While not a household name, Gail Lovelace arguably is the person responsible for the orderly transfer of power from President Bush to President-elect Barack Obama.
At least every eight years, the General Services Administration (GSA) turns over to a president-elect what has become a 120,000-square-foot, fully furnished, computer-equipped Presidential Transition Headquarters. This week, it was Mr. Obama who was awarded the keys to the suite of modern offices in downtown Washington by GSA acting Administrator James A. Williams.
Congress in 1963 handed the GSA the responsibility of providing each new administration not only with office space, but information technology, furniture, equipment and other logistical support — including the federal funds to pay for it all.
The GSA even appoints a "Presidential Transition Director" — Ms. Lovelace — who said this week that her staff "worked more than two years to complete this headquarters and help facilitate the orderly transfer of executive power."
Pretty impressive, figuring the GSA manages 8,600 government-owned or leased buildings, 425 historic properties, and Uncle Sam's fleet of 208,000 vehicles.
HOPING FOR CHANGE
Aristotle reminds us, "Youth is easily deceived, because it is quick to hope."
Let's hope youth is right this time, given its major impact in deciding the 2008 presidential election.
Indeed, overwhelming youth support for President-elect Barack Obama in battleground states turned out to keep this election out of reach for Republican John McCain, said Eric Greenberg, author of "Generation We: How Millennial Youth Are Taking Over America and Changing Our World Forever."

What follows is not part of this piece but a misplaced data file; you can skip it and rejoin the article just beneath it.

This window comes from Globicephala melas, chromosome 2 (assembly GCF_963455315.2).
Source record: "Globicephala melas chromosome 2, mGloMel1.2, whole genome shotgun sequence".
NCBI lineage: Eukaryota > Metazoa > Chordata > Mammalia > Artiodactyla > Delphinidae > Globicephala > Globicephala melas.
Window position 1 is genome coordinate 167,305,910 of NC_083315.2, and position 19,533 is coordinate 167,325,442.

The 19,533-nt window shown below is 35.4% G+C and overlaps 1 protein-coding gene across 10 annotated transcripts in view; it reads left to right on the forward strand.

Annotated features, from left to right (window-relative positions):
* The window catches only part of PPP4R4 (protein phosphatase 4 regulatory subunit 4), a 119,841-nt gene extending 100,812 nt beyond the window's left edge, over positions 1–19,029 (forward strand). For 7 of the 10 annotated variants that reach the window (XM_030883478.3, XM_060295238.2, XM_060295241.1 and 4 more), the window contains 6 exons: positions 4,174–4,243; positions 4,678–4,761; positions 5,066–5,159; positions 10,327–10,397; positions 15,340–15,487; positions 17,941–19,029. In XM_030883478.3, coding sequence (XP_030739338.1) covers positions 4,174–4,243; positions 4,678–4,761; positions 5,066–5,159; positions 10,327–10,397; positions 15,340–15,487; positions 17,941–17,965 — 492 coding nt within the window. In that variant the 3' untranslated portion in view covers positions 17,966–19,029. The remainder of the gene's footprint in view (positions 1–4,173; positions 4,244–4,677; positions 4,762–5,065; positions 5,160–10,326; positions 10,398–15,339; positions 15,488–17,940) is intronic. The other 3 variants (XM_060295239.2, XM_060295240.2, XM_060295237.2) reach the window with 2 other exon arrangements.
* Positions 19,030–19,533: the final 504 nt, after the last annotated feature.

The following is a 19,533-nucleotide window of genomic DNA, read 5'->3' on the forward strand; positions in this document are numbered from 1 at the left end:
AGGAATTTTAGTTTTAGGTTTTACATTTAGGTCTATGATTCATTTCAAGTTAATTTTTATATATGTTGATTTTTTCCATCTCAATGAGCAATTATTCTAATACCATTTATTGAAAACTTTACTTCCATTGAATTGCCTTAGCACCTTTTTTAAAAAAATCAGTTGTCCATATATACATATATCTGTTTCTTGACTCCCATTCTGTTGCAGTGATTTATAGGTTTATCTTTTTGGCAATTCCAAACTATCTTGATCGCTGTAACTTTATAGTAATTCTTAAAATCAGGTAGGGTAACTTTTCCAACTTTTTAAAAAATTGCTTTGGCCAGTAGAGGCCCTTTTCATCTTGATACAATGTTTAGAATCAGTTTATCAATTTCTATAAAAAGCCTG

He points to exit polls showing the youth vote supported Obama/Biden over McCain/Palin 66 percent to 32 percent, which he said is the highest share of the youth vote for a presidential ticket since exit polls began reporting results by age groups in 1976.
Specifically, college towns in the battleground states of Indiana, Ohio, Pennsylvania, Colorado and Florida saw increases of up to 92 percent in youth voter turnout in comparison with 2004 (Precinct 01 at Indiana University Bloomington saw at least a 287 percent increase in youth vote over 2004).
More broadly, 18-29 year-olds represented 18 percent of the electorate (some 24 million young Americans) while those identified as 65 and older made up only 16 percent.
John McCaslin is a contributing columnist on Townhall.com and author of Inside The Beltway: Offbeat Stories, Scoops, and Shenanigans from around the Nation's Capital .
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